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Turkish Airlines Backtracks on Guarantee Demand
Travel

Turkish Airlines Backtracks on Guarantee Demand

The state-owned Turkish Airlines has decided not to increase the bank guarantee it had recently demanded from Iranian travel agencies.
Previously, the airline had sought to increase the 300-million-rial ($8,333) guarantee to four billion rials ($111,111), much to the dismay of Iranian travel agencies doing brisk business with the northwestern neighbor.
However, Mohammad Hassan Kermani, head of Iran’s Association of Air Transport and Tourist Agencies, told the Ministry of Roads website that “the Turks have agreed to provide every travel agency with 22 tickets per week in return for the original guarantee sum ($8,333).”
Travel agencies submit sales reports every two weeks; however, they can put in an order for more tickets if they run out within a week.
While this may be welcome news for Iranian tour operators who had tried to persuade Turkish Airlines to rethink their unilateral decision to increase the guarantee, it does not necessarily mean it benefits Iran’s aviation and tourism industry.
It is a well known that Turkish Airlines has a monopoly over Iran’s air travel market, mainly due to domestic airlines’ poor service quality and aging fleet.
Iranian airlines’ inability to mount a challenge against their Turkish counterpart has made the neighboring state’s national airline complacent, with some accusing the Turks of shortchanging Iranians in terms of service quality and hiring individuals with less-than-stellar performance to oversee the company’s Iran office and improve their resumes.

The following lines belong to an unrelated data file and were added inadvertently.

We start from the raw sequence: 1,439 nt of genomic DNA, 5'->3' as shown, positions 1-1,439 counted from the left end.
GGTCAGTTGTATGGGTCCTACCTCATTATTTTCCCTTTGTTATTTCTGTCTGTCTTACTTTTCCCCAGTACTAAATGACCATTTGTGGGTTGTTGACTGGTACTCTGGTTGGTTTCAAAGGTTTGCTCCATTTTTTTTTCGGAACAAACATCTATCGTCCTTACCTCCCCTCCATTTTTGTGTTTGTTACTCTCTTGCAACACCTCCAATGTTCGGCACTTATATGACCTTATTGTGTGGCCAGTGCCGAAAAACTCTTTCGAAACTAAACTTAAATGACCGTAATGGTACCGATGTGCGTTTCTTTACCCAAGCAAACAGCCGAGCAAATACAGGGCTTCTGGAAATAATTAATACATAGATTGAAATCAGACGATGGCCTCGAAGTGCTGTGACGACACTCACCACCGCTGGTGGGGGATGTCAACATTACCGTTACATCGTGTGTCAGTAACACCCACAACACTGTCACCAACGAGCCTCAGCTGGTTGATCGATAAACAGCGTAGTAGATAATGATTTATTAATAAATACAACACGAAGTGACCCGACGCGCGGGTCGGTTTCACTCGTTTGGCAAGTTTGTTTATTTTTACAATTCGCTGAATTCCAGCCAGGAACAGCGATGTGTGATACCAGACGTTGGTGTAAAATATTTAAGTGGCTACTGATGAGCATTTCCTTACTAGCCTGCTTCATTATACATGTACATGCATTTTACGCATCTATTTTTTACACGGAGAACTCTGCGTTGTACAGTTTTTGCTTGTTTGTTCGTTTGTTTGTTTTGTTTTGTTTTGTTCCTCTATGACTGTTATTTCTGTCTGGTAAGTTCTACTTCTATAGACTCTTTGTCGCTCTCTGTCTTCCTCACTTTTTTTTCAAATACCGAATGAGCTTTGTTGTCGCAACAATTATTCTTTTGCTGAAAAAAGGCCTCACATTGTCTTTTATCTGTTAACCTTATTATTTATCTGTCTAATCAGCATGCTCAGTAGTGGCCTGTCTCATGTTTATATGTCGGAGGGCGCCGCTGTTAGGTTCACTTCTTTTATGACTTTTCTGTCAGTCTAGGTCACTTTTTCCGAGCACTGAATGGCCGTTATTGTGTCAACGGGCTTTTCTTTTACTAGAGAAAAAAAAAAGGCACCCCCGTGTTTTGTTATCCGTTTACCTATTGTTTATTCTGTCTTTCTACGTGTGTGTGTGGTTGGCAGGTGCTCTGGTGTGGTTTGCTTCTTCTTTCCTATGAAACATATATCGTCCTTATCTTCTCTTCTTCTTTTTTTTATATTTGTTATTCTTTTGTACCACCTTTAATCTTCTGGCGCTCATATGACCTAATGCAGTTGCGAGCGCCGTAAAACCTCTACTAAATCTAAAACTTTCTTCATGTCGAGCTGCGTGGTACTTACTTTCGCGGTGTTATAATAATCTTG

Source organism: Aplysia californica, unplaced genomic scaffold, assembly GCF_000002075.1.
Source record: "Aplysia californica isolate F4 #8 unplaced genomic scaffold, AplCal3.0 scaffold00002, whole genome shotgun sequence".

According to Kermani, Iranian officials have given Turkish Airlines “free reign,” but the sentiment is not reciprocated.
“Even though Turkey is the most popular foreign destination for Iranian tourists, domestic airlines do not fly directly to major Turkish cities, including the capital Ankara,” he was quoted as saying last month by ISNA.
Iranian airlines do not have permission to land in the Turkish capital, giving Turkish Airlines an unfair advantage over their Iranian counterparts.
“They need to understand this is a business relationship; as such, cooperation is essential. Just as we abide by Turkish regulations, Turkish companies should do likewise when they work in Iran,” he said.
Turkish Airlines offers flights to and from seven Iranian cities, including Tehran, Mashhad, Shiraz, Isfahan, Tabriz, Kermanshah and Ahvaz.
Iran plans to buy 450 new planes — between 80 and 90 planes a year — from American planemaker Boeing and its France-based counterpart Airbus to renovate its fleet once the western-imposed sanctions are lifted, which could help Iranian airlines increase the quality of their services and offer frequent flights to more destinations.
However, experts are of the opinion that the government needs to get actively involved in the industry and offer low-interest loans to domestic airlines to boost their odds of reclaiming the country’s lucrative air travel market, which generates $3 billion a year for the 32 foreign airlines that operate in Iran.

 

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